It is quite easy to make a mistake with a vector definition which results in a reversal of direction and consequently obtains the supplementary angle (α=180°-β). This situation is easily identified on a graph plot provided the angle in question varies from an approximate, fixed right-angle. It is easily rectified by reversing one of the vector definitions.

NOTE: the trigonometric derivation of 3D angles delivers values in the range 0° to 180° only. In particular, the angle is always non-negative and should be regarded as an absolute angle between vectors. The 3D angle is, therefore, unsuitable for observing angles expected to vary from positive to negative (for example – foot attitude relative to the floor): instead of progressing from positive, through zero, into the negative range, the graph plot would show a characteristic ‘bounce’ from the abscissa. (Likewise, circular motions would not proceed beyond 180°, but bounce back and forth within the plotable range.)

The 3D angle would be ideal, however, to measure the absolute deviation of ‘head-vertical’ (as in the example above) from true laboratory vertical. Head-vertical’ is the vector depicted by the bold arrow (derived as the normal to the plane of M1 M2 M3). True vertical is shown by the taller arrow. The 3D vector angle represents absolute deviation with no hint about left, right, fore, or aft.

To appreciate the absolute nature of a 3D angle consider how this head might process (like a gyroscope) around true vertical: from any vantage point the head-angle would be seen to be changing yet the 3D angle could remain more or less constant. In order to obtain an angular measure which corresponds to an axial view, one should employ a 2D angle.

2D Vector Angles

The options for 2D angles correspond to fixed-axis stick figure views. Any chosen option for a 2D angle might be regarded as a projection of the 3D case onto the chosen plane so that the obtained angle is that which would be observed on the corresponding stick figure view.

When viewing a projection, we are in a position to visualize the intersection of the projected vectors and, hence, the angle between them. The essential difference from the 3D case is that projected vectors (extended if necessary) really must intersect on a 2D surface (unless they happen to be parallel). The trigonometry applied to the simpler 2D geometry allows us to determine not only which of the supplementary angles to determine, but whether the angle is positive or negative, though the sense of the angle is arbitrarily decided by the order in which the vectors are defined. To make life easier, ODIN makes a ‘majority decision’ about the sign of a 2D angle, assuming that it ought to be positive more often than negative throughout the acquired movement data. A further, arbitrary sign inversion is an option for the final angle definition (even for a 3D angle), along with an arbitrary offset (which might usefully be set to 180° in some cases.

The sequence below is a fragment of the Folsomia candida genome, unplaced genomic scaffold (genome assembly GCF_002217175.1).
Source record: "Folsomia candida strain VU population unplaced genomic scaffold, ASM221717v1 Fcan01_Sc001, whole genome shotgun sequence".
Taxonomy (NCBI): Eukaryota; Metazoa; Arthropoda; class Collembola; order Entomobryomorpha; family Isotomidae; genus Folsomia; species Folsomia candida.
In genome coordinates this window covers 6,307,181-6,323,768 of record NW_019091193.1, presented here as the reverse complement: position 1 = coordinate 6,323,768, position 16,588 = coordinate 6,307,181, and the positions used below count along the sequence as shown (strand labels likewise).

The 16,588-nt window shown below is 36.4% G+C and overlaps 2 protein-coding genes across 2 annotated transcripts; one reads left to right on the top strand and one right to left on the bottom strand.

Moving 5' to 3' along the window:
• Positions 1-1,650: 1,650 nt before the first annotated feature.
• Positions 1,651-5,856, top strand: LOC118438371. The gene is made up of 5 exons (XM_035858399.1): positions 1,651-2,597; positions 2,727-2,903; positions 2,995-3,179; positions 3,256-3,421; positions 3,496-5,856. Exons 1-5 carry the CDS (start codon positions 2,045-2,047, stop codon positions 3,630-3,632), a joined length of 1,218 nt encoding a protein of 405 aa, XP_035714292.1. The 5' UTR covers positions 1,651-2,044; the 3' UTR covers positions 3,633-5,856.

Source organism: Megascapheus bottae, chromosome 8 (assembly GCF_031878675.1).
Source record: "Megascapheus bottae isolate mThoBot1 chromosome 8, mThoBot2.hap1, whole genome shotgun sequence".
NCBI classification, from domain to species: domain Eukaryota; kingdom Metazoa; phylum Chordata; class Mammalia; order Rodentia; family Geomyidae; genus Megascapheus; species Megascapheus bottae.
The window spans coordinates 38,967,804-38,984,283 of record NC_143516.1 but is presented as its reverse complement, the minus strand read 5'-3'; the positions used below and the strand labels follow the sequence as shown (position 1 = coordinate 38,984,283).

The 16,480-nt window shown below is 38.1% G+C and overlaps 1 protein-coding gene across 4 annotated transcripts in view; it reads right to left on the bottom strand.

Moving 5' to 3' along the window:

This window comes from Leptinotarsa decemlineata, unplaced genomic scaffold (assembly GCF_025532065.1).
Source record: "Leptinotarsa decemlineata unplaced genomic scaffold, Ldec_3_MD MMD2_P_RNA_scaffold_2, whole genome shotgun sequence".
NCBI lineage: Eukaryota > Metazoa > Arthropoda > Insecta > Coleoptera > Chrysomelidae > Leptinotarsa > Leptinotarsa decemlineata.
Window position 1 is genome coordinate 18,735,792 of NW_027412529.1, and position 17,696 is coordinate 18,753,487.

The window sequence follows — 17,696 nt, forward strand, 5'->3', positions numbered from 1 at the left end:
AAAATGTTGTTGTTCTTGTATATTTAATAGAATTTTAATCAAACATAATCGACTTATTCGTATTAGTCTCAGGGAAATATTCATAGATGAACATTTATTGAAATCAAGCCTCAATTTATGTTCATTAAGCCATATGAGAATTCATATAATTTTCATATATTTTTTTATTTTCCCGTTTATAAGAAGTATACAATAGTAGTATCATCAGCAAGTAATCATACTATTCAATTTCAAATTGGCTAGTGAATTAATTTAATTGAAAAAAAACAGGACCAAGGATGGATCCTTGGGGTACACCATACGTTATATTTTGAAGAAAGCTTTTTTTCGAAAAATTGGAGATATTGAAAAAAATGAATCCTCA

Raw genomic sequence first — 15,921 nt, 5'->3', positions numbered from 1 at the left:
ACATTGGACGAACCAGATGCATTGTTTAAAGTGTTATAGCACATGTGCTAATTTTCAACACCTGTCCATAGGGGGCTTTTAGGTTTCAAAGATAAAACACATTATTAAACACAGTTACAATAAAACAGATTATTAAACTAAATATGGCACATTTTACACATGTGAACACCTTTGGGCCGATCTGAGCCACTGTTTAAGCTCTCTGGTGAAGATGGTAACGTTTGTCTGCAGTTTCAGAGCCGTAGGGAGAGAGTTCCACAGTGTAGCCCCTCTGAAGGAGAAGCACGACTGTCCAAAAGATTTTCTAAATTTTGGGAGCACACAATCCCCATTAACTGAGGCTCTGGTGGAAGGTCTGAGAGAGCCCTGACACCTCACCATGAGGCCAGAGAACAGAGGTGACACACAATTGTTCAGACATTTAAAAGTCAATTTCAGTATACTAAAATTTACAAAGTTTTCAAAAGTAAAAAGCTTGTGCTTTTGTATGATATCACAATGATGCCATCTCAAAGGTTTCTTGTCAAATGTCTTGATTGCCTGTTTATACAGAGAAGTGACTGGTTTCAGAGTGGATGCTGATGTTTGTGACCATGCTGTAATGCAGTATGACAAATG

Applied to the head-tilt example above, the sagittal (XZ plane) 2D angle of the processing head would indicate a positive vector angle for the head tilted forward and negative for a backward tilt but would indicate zero for pure left or right tilt.

As another illustration, consider investigating the angle between left and right femurs as defined using hip — knee vectors. In this over-simplification we would expect to observe an exaggerated ‘scissor’ action in the sagittal view, with the angle passing through zero each time one femur swings in front of the other. If we defined the 2D angle such that ‘left in front of right’ produced a positive angle, we might deduce something about the left-right symmetry of gait by comparing the positive and negative portions of the graph plot. The 3D angle, on the other hand, would continue to describe the absolute angle between femurs.